What if they choose to only implement the page-based recommendations and never address global site issues that impede crawlability? Recognizing that it's not always possible to implement every recommendation means that each small SEO change must be held accountable on its own.

We'd need to numerically predict the level of SEO impact per optimization action per keyword (i.e., will new meta data yield a rankings jump of one position and stronger internal linking yield two ranking jumps), which may require some kind of divining rod or crystal ball.

Still, I bet we'd see a significant increase in SEO implementation if we could provide the client with a semi-accurate estimation of expected traffic from fixing site issues.

The Social Media X-Factor

The proliferation of new social media tactics throws a pretty big wrench in the gears of traffic prediction. In the ADD cultures of social communities fueled by instant information and feedback, whims are subject to change without notice. Even Google trends can only show you topics of interest, not the current (or future) opinion on them.

Given its subjective volatility, how does social traffic factor into the equation? If a client's article makes it to the front page of Digg and experiences the "Digg effect," how do you predict traffic beyond the spike? And how deeply will it impact the SERPs? And for how long?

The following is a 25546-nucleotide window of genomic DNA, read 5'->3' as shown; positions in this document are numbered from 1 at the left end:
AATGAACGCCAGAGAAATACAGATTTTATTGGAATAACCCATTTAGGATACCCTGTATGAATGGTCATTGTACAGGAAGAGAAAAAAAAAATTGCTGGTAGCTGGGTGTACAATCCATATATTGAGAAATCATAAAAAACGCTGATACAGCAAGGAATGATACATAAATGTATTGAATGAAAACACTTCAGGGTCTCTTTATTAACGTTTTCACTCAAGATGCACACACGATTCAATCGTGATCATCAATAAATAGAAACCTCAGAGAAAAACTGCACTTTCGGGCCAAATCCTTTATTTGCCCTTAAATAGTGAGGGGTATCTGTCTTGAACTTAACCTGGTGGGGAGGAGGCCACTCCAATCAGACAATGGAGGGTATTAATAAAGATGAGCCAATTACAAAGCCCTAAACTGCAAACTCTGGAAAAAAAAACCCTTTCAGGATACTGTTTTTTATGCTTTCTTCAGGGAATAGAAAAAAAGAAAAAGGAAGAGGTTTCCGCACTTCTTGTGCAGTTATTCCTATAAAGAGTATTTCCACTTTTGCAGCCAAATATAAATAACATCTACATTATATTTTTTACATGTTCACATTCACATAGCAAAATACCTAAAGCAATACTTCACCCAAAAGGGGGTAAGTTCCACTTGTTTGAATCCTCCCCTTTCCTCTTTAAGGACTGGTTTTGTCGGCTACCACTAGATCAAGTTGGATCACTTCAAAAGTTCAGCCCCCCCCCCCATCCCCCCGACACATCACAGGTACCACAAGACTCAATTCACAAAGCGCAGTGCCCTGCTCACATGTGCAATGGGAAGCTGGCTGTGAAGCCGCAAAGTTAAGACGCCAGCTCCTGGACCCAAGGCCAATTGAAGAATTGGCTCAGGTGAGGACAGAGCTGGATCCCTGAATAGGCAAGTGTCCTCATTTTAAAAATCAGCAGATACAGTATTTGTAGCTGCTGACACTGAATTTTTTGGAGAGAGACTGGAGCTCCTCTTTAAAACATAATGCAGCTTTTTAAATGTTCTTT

Even if everything else is tied up in a neat little package, the influence of social media will still throw the predicted traffic calculation out the window.

Golden Chalice or Fool's Gold?

The easy part of estimating SEO traffic based upon rank improvements is identifying the key variables; getting the data to make the equation work is the roadblock. The search engines hold the key to a lot of this information, and if they truly want to make their results more relevant, they could make more of this data public to justify the need for optimization.

We've worked with some big name brands that are great experts in their field, but don't appear in organic rankings. They simply can't grasp the value they'll receive from the optimization money spent. More traffic prediction data could help sway them to the side of best practices.

Of course, predicted traffic volume is much more of a wild goose chase than a divine crusade. Search engine market share, clicks per ranking, client implementation levels, social media -- everything changes constantly, and the instability of one factor affects all others.

This is the nature of the new marketing landscape. Things are never fully predictable. We can make reasonable assertions, but an agency's track record is ultimately the best measure of potential success. A thorough understanding of all the elements that can affect a search campaign provides much more value than an ethereal traffic metric ever could.

I'm not saying we should abandon the quest for this golden measurement; just that the journey to find it may be infinitely more useful.